Sunset Photo by Marrike Van Irsel
Color Rendering Index (CRI) Defined
|A simple definition of Color Rendering Index (CRI) would measure the ability of a light source to accurately render all frequencies of its color spectrum when compared to a perfect reference light of a similar type (color temperature). It is rated on a scale from 1-100. The lower the CRI rating, the less accurately colors will be reproduced. Light sources that are incandescent radiators have a CRI of 100 since all colors in their spectrum are rendered equally. As stated earlier, light sources that are not incandescent radiators will have Correlated Color Temperatures.
|Examples of light sources with Correlated Color Temperatures, having CRI levels that are less than 100 would include: HMIs, and also most photo quality fluorescent lamps, as well as LEDs. With lower CRI ratings these sources may also have too much green or magenta in their spectrums. An acceptable Color Rendering Index level for professional imaging is considered to be 90 or above.
The lamp formerly known as Quartz has a more stable color temperature throughout the life of the lamp, than tungsten-incandescant. These lamps get hot and have shorter lifespans than some others. CRI is 100.
Fluorescent (Photo Quality)
3000-3200K, or 5000-5600K
Fluorescent lamps made for photo use are available in tungsten-halogen or daylight colors, with CRI's over 90. High frequency ballasts are flicker free even when shooting slo-motion.
HMI stands for Hydrargyrum Medium-arc Iodide lamp. This discharge lamp has a very high output of daylight color (usually 6000K), normally with a CRI of 95+.
LED (for imaging) 3000-6000K
LED stands for Light Emitting Diode. A semi-conductor based light source, that is energy efficient, with a long life. CRI is normally 70 - 90+, but subject to controversy.
|Comparison of High & Low CRI Fluorescent Lamps
These 2 images are worth really studying. Both were shot with daylight colored fluorescent lamps and a camera with daylight preset white balance. The image on the left was shot with Lowel 27w day-flo lamps (CRI 92+), and the image on the right side was shot with a household day-flo lamps (CRI not listed, but assumed to be aprox. 80). Compare the details of each image, noting where the colors are pretty similar, such as the red & orange peppers, and the radishes. Then look at the items with colors rendered differently, such as the floor, cutting board, carrots, cabbage, and lettuce leaf, for example. A low Color Rendering Index does not mean all colors will shift, and no 2 lamps with the same low CRI rating will necessarily have the same errors in rendering.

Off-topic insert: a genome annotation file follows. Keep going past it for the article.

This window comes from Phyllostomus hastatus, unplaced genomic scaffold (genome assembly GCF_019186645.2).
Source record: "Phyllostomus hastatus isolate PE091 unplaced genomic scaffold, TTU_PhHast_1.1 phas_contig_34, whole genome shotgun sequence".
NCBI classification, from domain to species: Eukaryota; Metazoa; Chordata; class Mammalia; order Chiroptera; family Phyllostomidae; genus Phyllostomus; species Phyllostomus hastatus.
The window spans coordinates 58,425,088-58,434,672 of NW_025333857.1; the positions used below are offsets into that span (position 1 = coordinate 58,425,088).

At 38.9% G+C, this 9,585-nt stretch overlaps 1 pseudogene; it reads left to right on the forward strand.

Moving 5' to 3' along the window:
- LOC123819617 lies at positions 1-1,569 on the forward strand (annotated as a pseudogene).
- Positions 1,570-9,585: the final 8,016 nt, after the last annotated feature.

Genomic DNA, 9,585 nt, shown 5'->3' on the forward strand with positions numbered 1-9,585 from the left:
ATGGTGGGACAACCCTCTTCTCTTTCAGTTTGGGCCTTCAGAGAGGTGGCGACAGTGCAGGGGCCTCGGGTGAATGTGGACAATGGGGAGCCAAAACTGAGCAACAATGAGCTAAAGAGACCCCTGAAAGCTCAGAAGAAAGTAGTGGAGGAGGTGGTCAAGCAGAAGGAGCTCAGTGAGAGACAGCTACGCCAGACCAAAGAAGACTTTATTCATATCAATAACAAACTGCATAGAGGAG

Human Eye vs Camera White Balance
| We humans are lucky. Our eyes adjust automatically to subtle changes in brightness\, as well as differences in the color of light sources we may find ourselves in. For example\, if you walk indoors to a warm-lit living room from a dusk exterior where everything was lit cool blue\, your eyes will adjust to the differences in brightness & color almost instantly. The change will be largely imperceptible to you when it happens. So our eyes adjust to these differences automatically\, but how do todays digital cameras deal with them? While continuing to get better\, they still aren't quite so lucky. Most digital video & still cameras have the ability to automatically set both exposure and white balance\, self-adjusting them on the fly as lighting conditions change. If a camera is set to Auto-White Balance\, it will search the image for something it perceives to be white\, lock on it\, and then adjust all other color renderings in the image based on that decision. And yes\, in this mode cameras can be fooled. So their auto-exposure / auto-white balance imaging sensors & circuitry do a clumsier job of adjusting to both brightness & color changes in lighting conditions than the human eye. And if the adjustments happen while you are shooting video\, those auto-adjustments can be recorded & visible to the viewer in playback.
A less potentailly distracting option than auto-white balance is available\, but it isnt as versatile in dealing with the subtleties of real world lighting. We are talking about the camera's Preset White Balances\, which are factory default settings for the accepted standards of the most common lighting environments. | These installed presets are created based on the color reflection information of a white (or neutral gray) object\, lit by the selected color source (exdaylight\, or tungsten-halogen).
Note - Film stocks are created using the same concept, manufactured with emulsion color balances that anticipate being used in standard tungsten or daylight environments.
Using Camera Preset White Balances
All digital video & still cameras will have Daylight & Tungsten presets\, some will also have Fluorescent\, and Cloudy Sky settings. Most still cameras will have a preset for Electronic Flash\, which is basically the same as daylight. Selecting a preset white balance that fits the type of light being used can give generally pleasing results\, and can be a popular choice when you are working quickly. However using a preset that is different from the color temperature of your lighting can give pretty inaccurate results\, as some of the following photos will show. |